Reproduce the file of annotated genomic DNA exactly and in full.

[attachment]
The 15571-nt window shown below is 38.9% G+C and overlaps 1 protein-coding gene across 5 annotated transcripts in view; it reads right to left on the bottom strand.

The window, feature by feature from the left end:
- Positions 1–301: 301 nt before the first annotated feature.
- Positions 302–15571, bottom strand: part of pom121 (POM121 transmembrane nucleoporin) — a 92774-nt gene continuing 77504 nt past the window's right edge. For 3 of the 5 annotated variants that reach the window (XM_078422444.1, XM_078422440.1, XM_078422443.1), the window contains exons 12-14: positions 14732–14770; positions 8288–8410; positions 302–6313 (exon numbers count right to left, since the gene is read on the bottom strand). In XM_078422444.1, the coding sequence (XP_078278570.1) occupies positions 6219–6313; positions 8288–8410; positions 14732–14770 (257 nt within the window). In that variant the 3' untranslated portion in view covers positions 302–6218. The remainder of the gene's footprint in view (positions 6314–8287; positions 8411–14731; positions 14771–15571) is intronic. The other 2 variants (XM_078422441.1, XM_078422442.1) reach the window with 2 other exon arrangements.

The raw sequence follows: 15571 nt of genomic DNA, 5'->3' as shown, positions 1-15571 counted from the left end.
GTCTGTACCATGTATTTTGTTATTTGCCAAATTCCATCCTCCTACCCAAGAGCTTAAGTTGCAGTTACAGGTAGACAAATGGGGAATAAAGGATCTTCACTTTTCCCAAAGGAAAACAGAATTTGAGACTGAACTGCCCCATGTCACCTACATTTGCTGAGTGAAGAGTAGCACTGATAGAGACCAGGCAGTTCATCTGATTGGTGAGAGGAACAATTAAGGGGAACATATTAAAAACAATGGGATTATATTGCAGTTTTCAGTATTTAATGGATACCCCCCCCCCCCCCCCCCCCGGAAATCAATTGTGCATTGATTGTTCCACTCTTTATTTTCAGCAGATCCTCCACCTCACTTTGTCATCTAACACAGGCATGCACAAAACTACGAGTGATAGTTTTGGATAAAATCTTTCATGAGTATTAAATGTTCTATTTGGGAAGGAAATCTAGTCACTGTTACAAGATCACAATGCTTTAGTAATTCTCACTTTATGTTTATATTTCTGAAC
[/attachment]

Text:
The 15571-nt window shown below is 38.9% G+C and overlaps 1 protein-coding gene across 5 annotated transcripts in view; it reads right to left on the bottom strand.

The window, feature by feature from the left end:
- Positions 1–301: 301 nt before the first annotated feature.
- Positions 302–15571, bottom strand: part of pom121 (POM121 transmembrane nucleoporin) — a 92774-nt gene continuing 77504 nt past the window's right edge. For 3 of the 5 annotated variants that reach the window (XM_078422444.1, XM_078422440.1, XM_078422443.1), the window contains exons 12-14: positions 14732–14770; positions 8288–8410; positions 302–6313 (exon numbers count right to left, since the gene is read on the bottom strand). In XM_078422444.1, the coding sequence (XP_078278570.1) occupies positions 6219–6313; positions 8288–8410; positions 14732–14770 (257 nt within the window). In that variant the 3' untranslated portion in view covers positions 302–6218. The remainder of the gene's footprint in view (positions 6314–8287; positions 8411–14731; positions 14771–15571) is intronic. The other 2 variants (XM_078422441.1, XM_078422442.1) reach the window with 2 other exon arrangements.

The raw sequence follows: 15571 nt of genomic DNA, 5'->3' as shown, positions 1-15571 counted from the left end.
GTCTGTACCATGTATTTTGTTATTTGCCAAATTCCATCCTCCTACCCAAGAGCTTAAGTTGCAGTTACAGGTAGACAAATGGGGAATAAAGGATCTTCACTTTTCCCAAAGGAAAACAGAATTTGAGACTGAACTGCCCCATGTCACCTACATTTGCTGAGTGAAGAGTAGCACTGATAGAGACCAGGCAGTTCATCTGATTGGTGAGAGGAACAATTAAGGGGAACATATTAAAAACAATGGGATTATATTGCAGTTTTCAGTATTTAATGGATACCCCCCCCCCCCCCCCCCCCGGAAATCAATTGTGCATTGATTGTTCCACTCTTTATTTTCAGCAGATCCTCCACCTCACTTTGTCATCTAACACAGGCATGCACAAAACTACGAGTGATAGTTTTGGATAAAATCTTTCATGAGTATTAAATGTTCTATTTGGGAAGGAAATCTAGTCACTGTTACAAGATCACAATGCTTTAGTAATTCTCACTTTATGTTTATATTTCTGAAC